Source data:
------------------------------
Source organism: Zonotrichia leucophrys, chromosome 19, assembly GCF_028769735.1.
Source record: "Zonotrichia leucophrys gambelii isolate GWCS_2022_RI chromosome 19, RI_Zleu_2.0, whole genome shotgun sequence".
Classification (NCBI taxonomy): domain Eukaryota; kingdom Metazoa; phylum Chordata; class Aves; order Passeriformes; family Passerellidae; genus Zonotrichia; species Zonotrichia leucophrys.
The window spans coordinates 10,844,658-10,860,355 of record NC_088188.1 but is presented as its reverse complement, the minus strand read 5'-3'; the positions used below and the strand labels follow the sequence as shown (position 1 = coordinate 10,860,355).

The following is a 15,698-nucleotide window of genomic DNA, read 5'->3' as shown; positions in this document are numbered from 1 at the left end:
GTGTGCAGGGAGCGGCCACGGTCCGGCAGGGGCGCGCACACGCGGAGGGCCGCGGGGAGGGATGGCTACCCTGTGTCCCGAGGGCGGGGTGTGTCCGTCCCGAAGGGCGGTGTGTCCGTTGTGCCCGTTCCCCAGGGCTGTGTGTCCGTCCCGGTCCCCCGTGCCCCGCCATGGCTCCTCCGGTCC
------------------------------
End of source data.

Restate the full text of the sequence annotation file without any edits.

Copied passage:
Source organism: Zonotrichia leucophrys, chromosome 19, assembly GCF_028769735.1.
Source record: "Zonotrichia leucophrys gambelii isolate GWCS_2022_RI chromosome 19, RI_Zleu_2.0, whole genome shotgun sequence".
Classification (NCBI taxonomy): domain Eukaryota; kingdom Metazoa; phylum Chordata; class Aves; order Passeriformes; family Passerellidae; genus Zonotrichia; species Zonotrichia leucophrys.
The window spans coordinates 10,844,658-10,860,355 of record NC_088188.1 but is presented as its reverse complement, the minus strand read 5'-3'; the positions used below and the strand labels follow the sequence as shown (position 1 = coordinate 10,860,355).

The following is a 15,698-nucleotide window of genomic DNA, read 5'->3' as shown; positions in this document are numbered from 1 at the left end:
GTGTGCAGGGAGCGGCCACGGTCCGGCAGGGGCGCGCACACGCGGAGGGCCGCGGGGAGGGATGGCTACCCTGTGTCCCGAGGGCGGGGTGTGTCCGTCCCGAAGGGCGGTGTGTCCGTTGTGCCCGTTCCCCAGGGCTGTGTGTCCGTCCCGGTCCCCCGTGCCCCGCCATGGCTCCTCCGGTCC